Racehorse trainer Gordon Elliott banned from racing in Britain after he was pictured sat on a dead horse
An investigation has been launched after Irish racehorse trainer Gordon Elliott was pictured sitting on a dead horse.
The photo has been met with public disapproval, with charity World Horse Welfare describing the picture as “abhorrent”.
Mr Elliott has published a public apology in response to the image which came to light after it was circulated on social media.
The Irish Horseracing Regulatory Board (IHRB) is conducting an investigation and said the matter will be dealt with “as quickly as possible”.
The British Horseracing Authority (BHA) has enforced a temporary ban on Mr Elliott from competing until the investigation is completed.
Who is Gordon Elliott?
Mr Elliott is a leading horse racing trainer who has won the Grand National three times, including twice with Tiger Roll in 2018 and 2019.
Aged 29, he became the youngest trainer to win the Grand National when his horse Silver Birch took the steeplechase field by storm in 2007.
He has a long list of winners, including 32 successes at the Cheltenham Festival, since becoming a trainer after retiring as a jockey in 2005.
As a rider he had two wins at Cheltenham, but it is his career as a trainer based in County Meath, in Ireland, which has brought Mr Elliott most success.
He has developed his own yard at Cullentra House “almost from scratch”, which now has a capacity to train almost 200 horses.
Why has Gordon Elliott made a public apology?
Mr Elliott has made an apology for a photo which showed the trainer sitting on a dead horse came to light on Twitter.
In his statement, Mr Elliott admitted the photo was real, that it was taken “some time ago” and that he did so “without thinking” while taking a phone call.
An investigation, conducted by the IHRB, is ongoing with a spokesperson saying it “will be dealt with as quickly as possible”.
The British Horseracing Authority (BHA) called it a “shocking picture”.
“We hope the Irish authorities will quickly confirm how this shocking picture originated,” said the BHA. “Respect for horses is a fundamental value of our sport, contrary to the impression in this picture. The IHRB have assured us that the investigation will be carried out as quickly as possible and that they will keep us informed as more information becomes available.”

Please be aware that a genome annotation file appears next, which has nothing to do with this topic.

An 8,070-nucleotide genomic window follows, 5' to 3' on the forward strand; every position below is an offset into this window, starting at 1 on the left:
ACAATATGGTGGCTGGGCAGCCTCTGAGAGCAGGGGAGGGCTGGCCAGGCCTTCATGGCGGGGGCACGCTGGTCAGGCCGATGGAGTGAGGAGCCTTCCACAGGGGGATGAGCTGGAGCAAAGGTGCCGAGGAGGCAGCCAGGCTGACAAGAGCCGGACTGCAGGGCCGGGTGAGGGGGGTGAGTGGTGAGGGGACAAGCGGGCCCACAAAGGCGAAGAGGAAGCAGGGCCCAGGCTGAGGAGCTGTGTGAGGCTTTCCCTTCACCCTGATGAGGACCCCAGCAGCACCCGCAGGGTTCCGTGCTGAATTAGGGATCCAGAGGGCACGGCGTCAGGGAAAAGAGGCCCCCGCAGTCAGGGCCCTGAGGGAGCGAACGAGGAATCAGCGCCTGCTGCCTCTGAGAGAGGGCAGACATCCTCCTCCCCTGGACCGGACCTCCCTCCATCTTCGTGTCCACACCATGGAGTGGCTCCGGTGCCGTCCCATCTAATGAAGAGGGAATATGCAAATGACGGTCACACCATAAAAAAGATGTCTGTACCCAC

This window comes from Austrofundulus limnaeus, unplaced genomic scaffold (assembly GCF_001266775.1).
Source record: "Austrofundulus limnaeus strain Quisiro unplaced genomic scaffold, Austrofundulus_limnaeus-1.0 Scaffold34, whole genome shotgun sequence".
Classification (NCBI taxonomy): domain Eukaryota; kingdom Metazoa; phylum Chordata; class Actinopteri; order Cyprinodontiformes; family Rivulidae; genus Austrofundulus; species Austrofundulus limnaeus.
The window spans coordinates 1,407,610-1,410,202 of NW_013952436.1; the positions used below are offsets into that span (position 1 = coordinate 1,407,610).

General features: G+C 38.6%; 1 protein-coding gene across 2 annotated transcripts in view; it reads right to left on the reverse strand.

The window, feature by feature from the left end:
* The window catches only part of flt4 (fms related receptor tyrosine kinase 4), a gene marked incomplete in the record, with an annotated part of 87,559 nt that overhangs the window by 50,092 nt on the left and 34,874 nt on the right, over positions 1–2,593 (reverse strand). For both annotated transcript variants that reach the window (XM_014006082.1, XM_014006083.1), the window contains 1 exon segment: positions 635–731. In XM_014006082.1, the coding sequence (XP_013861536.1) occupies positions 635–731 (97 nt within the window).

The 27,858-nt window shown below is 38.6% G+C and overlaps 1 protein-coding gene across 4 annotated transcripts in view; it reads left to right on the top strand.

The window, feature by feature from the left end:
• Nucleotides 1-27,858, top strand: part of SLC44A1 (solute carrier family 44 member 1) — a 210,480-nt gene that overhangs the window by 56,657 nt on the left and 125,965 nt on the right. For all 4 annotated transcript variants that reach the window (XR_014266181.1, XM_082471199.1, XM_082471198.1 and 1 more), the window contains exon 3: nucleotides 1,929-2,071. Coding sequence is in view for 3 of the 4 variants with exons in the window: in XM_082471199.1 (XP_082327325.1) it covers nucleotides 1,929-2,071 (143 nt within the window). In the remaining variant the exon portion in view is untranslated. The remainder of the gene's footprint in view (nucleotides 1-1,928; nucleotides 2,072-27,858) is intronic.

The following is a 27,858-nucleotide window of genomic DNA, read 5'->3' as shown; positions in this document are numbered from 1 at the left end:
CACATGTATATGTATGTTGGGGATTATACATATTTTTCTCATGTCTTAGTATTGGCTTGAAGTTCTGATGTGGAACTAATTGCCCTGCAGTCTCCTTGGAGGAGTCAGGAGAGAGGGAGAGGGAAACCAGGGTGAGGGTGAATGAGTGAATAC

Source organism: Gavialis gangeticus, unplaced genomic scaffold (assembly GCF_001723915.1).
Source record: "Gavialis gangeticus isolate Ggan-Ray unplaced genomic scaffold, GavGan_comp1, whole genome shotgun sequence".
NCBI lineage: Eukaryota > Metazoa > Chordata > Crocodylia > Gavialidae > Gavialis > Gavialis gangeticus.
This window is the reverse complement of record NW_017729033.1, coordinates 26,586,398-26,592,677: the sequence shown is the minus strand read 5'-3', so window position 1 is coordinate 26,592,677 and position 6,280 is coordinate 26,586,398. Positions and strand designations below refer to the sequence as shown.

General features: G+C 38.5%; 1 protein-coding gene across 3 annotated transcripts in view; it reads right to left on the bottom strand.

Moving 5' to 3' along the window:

The BHA later released a statement confirming Mr Elliott had been banned until the IHRB investigation was completed.
"The British Horseracing Authority will not allow the Irish trainer Gordon Elliott to race horses in Britain whilst the Irish authorities investigate an image that appeared on social media over the weekend,” the BHA statement read.
“The trainer admitted the photo was genuine and apologised for his actions.
“The BHA, which regulates racing in Britain, will use powers under its own rules to refuse to allow horses trained by Mr Elliott to race in Britain pending consideration of the outcome of the Irish investigation.
“The action taken by the BHA recognises that Mr Elliott is licensed in Ireland, whose regulatory body, the IHRB, is carrying out its own investigation.
“However, Mr Elliott has entered horses to race in Britain, from which point the British rules of racing apply to him.
“The decision to refuse to allow horses trained by Mr Elliott to run in Britain is therefore an interim decision which the BHA regards as proportionate in these circumstances.”
Charity, World Horse Welfare, said: “The photograph is abhorrent. We await the decision of the IHRB inquiry. We believe the trainer has apologised and an investigation is ongoing.”
Betfair has decided to end its relationship with Mr Elliott, who was an ambassador for the betting company, while acknowledging his “deep regret”.
Gordon Elliott’s statement in full
Mr Elliott published a statement on his Twitter account, which addressed the issue.
It read: “I would like to address the speculation and rumours that have been rife since an old photo of me began circulating on social media yesterday afternoon.
“Firstly, I apologise profoundly for any offence that this photo has caused and can categorically state that the welfare of each and every horse under my care is paramount and has been central to the success that we have enjoyed here at Cullentra
“The photo in question was taken some time ago and occurred after a horse had died of an apparent heart attack on the gallops. I appreciate that an initial viewing of this photo suggests it is a callous and staged photo but nothing could be further from the truth.
“At what was a sad time, which it is when any horse under my care passes away, my initial reaction was to get the body removed from where it was positioned.
“I was standing over the horse waiting to help with the removal of the body, in the course of which, to my memory I received a call and, without thinking, I sat down to take it. Hearing a shout from one of my team, I gestured to wait until I was finished.
“Such background information may seem trivial at this time and will not allay the concerns of many people both within and outside the world of horse racing.
“However, I feel it is important to provide people with some context surrounding this photo. To the racing community, to anyone who has worked with and loves horses and to anyone offended by this image I cannot apologise enough.
“Horse welfare and the care and attention to detail involved is absolutely at the core of everything we do here and both myself and all of my team pride ourselves on those standards.
“Again I apologise for any offence caused and ask people to consider this statement as opposed to the various falsehoods and misinformation being circulated on social media.
“At this time, I would like to stress that I continue to extend my full cooperation with the ongoing IHRB investigation.”